Open Source Insider

Dec 9 2010   12:30PM GMT

Drinking data from a fire hose & still breathing

Adrian Bridgwater Adrian Bridgwater Profile: Adrian Bridgwater

Tags:
Analytics
Cognos
Data
IBM
O'Reilly

More than one technology pundit has used the “drinking data from a fire hose” analogy to talk about the spiraling amounts of data that we are currently creating globally.

Indeed, IBM has recently suggested that 80 percent of data is unstructured — and this is mainly down to video and email and texting.

Fire_hose_supply.jpg

So how we bring value to this data? The short answer is data analysis right? The trouble is that turning raw information into something useful requires that you know how to extract precisely what you need.

If you believe the messages coming out of IBM (with relation to Cognos) — and Oracle and Sybase for that matter, then 2011 is set to be the year of analytics. But these are largely proprietary technologies, so what of open source?

Data Analysis with Open Source Tools: A hands-on guide for programmers and data scientists” is a new book from O’Reilly that aims to talk to intermediate to experienced programmers interested in data analysis and teach them techniques for working with data in a business environment.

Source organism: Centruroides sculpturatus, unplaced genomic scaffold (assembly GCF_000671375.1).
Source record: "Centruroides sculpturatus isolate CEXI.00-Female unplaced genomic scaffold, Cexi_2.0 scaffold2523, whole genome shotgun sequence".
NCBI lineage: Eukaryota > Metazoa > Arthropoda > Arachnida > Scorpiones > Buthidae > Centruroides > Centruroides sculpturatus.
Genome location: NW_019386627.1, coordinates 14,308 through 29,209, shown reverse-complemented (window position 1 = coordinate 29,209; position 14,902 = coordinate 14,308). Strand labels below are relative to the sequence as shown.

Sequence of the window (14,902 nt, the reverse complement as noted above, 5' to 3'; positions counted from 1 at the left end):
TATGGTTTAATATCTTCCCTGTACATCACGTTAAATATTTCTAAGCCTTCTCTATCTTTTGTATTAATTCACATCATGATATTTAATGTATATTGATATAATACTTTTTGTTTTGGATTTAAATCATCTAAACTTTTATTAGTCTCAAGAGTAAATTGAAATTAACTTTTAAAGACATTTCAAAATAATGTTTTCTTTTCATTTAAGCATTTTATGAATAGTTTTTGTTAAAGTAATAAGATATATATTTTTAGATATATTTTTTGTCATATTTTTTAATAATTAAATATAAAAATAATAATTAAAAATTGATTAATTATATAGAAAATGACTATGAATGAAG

“As corporations get more data-driven, it is important to understand what you are doing with data. Otherwise, you are just adding to the confusion. This book is the first on data analysis that was written for programmers, taking a hands-on approach that is accessible for anyone with some software development skills,” said data consultant and author Philipp K. Janert.

The publishers say that this book will teach the open source focused reader how to look at data to discover what it contains, how to capture ideas in conceptual models and then how to feed your understanding back into an organisation through business plans, metrics dashboards and other applications.

In this book you will find open source flavoured advice on:

• Developing conceptual models using “back-of-the-napkin” calculations, as well as scaling and probability arguments.
• Mining data with computationally intensive methods such as simulation and clustering.
• Making your conclusions understandable through reports, dashboards, and other metrics programs.

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